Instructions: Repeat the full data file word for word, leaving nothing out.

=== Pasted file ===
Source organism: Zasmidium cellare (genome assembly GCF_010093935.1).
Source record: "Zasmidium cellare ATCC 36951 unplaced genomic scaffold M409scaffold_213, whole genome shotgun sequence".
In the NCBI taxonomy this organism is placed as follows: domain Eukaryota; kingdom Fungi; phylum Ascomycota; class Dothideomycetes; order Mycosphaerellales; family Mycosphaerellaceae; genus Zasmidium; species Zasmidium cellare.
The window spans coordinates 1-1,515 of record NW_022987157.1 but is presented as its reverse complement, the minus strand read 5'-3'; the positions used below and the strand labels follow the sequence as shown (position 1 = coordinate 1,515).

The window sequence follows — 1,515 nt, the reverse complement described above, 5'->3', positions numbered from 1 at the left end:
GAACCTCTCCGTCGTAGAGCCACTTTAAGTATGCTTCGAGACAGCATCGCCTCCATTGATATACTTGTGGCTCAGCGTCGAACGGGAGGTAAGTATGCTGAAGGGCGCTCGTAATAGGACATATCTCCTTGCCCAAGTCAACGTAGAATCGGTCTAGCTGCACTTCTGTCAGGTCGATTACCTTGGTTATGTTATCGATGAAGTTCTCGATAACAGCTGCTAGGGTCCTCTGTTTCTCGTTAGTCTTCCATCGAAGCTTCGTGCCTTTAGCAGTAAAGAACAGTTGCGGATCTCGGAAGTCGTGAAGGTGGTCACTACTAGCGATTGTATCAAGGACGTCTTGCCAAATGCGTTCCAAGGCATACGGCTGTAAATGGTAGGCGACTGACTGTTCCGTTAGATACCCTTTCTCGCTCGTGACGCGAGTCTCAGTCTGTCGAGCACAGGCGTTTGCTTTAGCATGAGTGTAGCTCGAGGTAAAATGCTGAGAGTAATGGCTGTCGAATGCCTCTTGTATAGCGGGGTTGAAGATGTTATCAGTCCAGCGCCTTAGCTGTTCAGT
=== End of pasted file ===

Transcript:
Source organism: Zasmidium cellare (genome assembly GCF_010093935.1).
Source record: "Zasmidium cellare ATCC 36951 unplaced genomic scaffold M409scaffold_213, whole genome shotgun sequence".
In the NCBI taxonomy this organism is placed as follows: domain Eukaryota; kingdom Fungi; phylum Ascomycota; class Dothideomycetes; order Mycosphaerellales; family Mycosphaerellaceae; genus Zasmidium; species Zasmidium cellare.
The window spans coordinates 1-1,515 of record NW_022987157.1 but is presented as its reverse complement, the minus strand read 5'-3'; the positions used below and the strand labels follow the sequence as shown (position 1 = coordinate 1,515).

The window sequence follows — 1,515 nt, the reverse complement described above, 5'->3', positions numbered from 1 at the left end:
GAACCTCTCCGTCGTAGAGCCACTTTAAGTATGCTTCGAGACAGCATCGCCTCCATTGATATACTTGTGGCTCAGCGTCGAACGGGAGGTAAGTATGCTGAAGGGCGCTCGTAATAGGACATATCTCCTTGCCCAAGTCAACGTAGAATCGGTCTAGCTGCACTTCTGTCAGGTCGATTACCTTGGTTATGTTATCGATGAAGTTCTCGATAACAGCTGCTAGGGTCCTCTGTTTCTCGTTAGTCTTCCATCGAAGCTTCGTGCCTTTAGCAGTAAAGAACAGTTGCGGATCTCGGAAGTCGTGAAGGTGGTCACTACTAGCGATTGTATCAAGGACGTCTTGCCAAATGCGTTCCAAGGCATACGGCTGTAAATGGTAGGCGACTGACTGTTCCGTTAGATACCCTTTCTCGCTCGTGACGCGAGTCTCAGTCTGTCGAGCACAGGCGTTTGCTTTAGCATGAGTGTAGCTCGAGGTAAAATGCTGAGAGTAATGGCTGTCGAATGCCTCTTGTATAGCGGGGTTGAAGATGTTATCAGTCCAGCGCCTTAGCTGTTCAGT